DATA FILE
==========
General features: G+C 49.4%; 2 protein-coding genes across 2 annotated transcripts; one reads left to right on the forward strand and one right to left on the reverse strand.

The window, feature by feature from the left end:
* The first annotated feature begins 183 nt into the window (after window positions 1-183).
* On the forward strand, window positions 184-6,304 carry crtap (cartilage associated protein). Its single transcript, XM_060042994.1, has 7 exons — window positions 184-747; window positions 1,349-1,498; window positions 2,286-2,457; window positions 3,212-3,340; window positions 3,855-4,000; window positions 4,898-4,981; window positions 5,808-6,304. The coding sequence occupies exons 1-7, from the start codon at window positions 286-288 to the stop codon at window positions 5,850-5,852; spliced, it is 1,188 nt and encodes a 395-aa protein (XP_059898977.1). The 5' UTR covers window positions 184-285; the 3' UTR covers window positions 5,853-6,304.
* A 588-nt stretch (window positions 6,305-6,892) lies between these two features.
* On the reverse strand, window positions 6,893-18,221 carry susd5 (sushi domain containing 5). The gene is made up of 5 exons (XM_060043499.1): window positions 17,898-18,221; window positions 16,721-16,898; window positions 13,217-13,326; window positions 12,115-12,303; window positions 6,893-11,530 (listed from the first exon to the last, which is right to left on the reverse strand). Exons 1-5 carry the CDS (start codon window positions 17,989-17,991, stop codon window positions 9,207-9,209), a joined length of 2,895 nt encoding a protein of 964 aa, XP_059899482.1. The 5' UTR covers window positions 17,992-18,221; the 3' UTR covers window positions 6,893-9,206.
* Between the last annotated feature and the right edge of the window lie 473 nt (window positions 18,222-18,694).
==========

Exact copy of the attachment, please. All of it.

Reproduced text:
General features: G+C 49.4%; 2 protein-coding genes across 2 annotated transcripts; one reads left to right on the forward strand and one right to left on the reverse strand.

The window, feature by feature from the left end:
* The first annotated feature begins 183 nt into the window (after window positions 1-183).
* On the forward strand, window positions 184-6,304 carry crtap (cartilage associated protein). Its single transcript, XM_060042994.1, has 7 exons — window positions 184-747; window positions 1,349-1,498; window positions 2,286-2,457; window positions 3,212-3,340; window positions 3,855-4,000; window positions 4,898-4,981; window positions 5,808-6,304. The coding sequence occupies exons 1-7, from the start codon at window positions 286-288 to the stop codon at window positions 5,850-5,852; spliced, it is 1,188 nt and encodes a 395-aa protein (XP_059898977.1). The 5' UTR covers window positions 184-285; the 3' UTR covers window positions 5,853-6,304.
* A 588-nt stretch (window positions 6,305-6,892) lies between these two features.
* On the reverse strand, window positions 6,893-18,221 carry susd5 (sushi domain containing 5). The gene is made up of 5 exons (XM_060043499.1): window positions 17,898-18,221; window positions 16,721-16,898; window positions 13,217-13,326; window positions 12,115-12,303; window positions 6,893-11,530 (listed from the first exon to the last, which is right to left on the reverse strand). Exons 1-5 carry the CDS (start codon window positions 17,989-17,991, stop codon window positions 9,207-9,209), a joined length of 2,895 nt encoding a protein of 964 aa, XP_059899482.1. The 5' UTR covers window positions 17,992-18,221; the 3' UTR covers window positions 6,893-9,206.
* Between the last annotated feature and the right edge of the window lie 473 nt (window positions 18,222-18,694).